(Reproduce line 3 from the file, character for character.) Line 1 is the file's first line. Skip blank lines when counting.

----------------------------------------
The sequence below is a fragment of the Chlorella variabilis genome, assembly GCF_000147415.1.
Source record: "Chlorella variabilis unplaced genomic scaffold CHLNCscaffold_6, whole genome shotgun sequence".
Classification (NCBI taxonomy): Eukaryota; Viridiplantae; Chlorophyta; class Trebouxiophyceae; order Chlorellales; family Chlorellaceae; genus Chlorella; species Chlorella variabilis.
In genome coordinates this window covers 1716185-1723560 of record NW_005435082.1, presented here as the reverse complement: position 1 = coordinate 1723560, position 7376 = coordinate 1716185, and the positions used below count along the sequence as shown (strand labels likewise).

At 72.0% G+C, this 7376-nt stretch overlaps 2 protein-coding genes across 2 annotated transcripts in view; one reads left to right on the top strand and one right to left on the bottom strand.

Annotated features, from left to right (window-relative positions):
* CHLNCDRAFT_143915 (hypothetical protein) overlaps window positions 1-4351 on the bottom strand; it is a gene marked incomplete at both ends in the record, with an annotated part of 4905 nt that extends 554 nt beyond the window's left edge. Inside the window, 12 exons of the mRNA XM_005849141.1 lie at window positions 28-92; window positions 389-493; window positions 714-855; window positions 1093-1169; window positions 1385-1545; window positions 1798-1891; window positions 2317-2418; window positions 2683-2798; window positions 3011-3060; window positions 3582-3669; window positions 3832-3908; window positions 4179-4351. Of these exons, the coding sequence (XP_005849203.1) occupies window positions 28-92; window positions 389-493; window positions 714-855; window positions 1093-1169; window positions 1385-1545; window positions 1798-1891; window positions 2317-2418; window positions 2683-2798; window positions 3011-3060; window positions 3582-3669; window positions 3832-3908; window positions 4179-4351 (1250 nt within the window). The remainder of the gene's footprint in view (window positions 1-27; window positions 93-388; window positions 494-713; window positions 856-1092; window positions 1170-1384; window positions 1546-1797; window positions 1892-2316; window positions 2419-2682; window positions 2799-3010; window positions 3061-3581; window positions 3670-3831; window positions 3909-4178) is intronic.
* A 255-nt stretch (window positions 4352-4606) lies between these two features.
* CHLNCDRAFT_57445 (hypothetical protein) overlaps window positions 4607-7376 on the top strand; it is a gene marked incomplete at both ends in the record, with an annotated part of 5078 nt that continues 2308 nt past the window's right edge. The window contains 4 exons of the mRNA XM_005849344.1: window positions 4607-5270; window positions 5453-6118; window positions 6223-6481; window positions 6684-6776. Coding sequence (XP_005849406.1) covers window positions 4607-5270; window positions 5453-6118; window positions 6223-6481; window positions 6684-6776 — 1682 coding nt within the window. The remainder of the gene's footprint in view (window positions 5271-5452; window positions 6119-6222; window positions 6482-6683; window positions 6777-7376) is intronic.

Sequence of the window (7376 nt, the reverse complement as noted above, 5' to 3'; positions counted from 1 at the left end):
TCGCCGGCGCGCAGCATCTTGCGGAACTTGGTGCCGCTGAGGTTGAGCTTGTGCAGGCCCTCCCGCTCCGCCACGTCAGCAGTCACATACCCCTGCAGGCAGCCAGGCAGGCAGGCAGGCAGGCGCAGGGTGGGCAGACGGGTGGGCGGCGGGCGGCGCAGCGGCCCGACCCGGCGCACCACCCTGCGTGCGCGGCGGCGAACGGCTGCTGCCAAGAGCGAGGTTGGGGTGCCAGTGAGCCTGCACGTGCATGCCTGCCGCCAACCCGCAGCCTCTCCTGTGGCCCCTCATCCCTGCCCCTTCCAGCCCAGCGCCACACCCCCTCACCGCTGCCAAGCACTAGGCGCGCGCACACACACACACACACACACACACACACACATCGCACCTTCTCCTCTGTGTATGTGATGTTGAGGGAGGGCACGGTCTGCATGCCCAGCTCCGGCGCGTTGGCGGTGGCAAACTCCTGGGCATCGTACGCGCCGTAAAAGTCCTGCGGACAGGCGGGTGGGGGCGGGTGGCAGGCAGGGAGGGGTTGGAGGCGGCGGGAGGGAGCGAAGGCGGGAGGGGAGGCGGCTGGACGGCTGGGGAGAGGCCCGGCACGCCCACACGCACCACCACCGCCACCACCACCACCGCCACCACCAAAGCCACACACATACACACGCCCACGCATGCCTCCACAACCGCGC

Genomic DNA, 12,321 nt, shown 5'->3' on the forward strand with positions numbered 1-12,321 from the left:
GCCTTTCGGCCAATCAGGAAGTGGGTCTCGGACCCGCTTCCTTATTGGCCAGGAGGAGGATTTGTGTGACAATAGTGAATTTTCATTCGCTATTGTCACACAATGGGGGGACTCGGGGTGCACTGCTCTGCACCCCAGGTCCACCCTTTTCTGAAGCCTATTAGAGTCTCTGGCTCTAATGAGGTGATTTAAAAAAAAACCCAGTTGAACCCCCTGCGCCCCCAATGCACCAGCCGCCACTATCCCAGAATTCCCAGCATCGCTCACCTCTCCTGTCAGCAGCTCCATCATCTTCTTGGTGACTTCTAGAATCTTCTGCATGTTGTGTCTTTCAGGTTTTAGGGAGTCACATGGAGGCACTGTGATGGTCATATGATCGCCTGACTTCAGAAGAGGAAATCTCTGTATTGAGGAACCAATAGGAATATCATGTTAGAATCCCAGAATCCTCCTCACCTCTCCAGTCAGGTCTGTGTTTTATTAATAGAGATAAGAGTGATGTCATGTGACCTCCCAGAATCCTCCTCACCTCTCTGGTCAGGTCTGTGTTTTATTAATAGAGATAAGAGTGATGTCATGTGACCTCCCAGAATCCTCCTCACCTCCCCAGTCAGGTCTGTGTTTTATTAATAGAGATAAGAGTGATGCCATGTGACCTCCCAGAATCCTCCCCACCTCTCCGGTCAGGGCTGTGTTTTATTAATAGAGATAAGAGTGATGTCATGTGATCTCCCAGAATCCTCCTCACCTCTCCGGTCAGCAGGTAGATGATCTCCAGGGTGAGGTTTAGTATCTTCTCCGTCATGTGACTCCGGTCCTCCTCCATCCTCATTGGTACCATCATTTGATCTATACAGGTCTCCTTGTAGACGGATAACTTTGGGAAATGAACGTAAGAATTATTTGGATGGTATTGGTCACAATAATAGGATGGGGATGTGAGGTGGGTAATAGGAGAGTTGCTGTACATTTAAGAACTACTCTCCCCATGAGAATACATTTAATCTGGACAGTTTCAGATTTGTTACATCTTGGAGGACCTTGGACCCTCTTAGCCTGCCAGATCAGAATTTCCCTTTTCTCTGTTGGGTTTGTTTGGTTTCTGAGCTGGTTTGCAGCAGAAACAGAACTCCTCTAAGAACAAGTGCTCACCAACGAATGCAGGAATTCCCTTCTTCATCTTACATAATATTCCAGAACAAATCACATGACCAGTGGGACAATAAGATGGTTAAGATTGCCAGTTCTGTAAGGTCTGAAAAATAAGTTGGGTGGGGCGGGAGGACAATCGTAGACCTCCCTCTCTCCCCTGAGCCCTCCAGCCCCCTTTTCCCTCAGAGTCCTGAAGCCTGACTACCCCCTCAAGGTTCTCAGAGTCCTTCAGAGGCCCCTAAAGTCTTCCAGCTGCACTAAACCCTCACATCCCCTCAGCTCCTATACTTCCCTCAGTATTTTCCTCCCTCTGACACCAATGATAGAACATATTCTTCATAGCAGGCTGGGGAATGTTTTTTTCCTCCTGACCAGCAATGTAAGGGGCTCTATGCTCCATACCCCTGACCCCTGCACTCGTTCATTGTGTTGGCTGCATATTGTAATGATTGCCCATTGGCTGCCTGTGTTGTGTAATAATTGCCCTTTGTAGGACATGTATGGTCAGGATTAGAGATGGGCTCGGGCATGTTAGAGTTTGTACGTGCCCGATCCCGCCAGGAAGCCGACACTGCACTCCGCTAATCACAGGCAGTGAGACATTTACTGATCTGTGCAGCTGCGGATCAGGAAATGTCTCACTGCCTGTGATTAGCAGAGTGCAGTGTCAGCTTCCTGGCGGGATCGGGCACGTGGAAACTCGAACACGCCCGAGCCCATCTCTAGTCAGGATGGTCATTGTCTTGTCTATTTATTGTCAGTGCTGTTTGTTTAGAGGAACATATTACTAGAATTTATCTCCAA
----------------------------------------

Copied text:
Classification (NCBI taxonomy): Eukaryota; Viridiplantae; Chlorophyta; class Trebouxiophyceae; order Chlorellales; family Chlorellaceae; genus Chlorella; species Chlorella variabilis.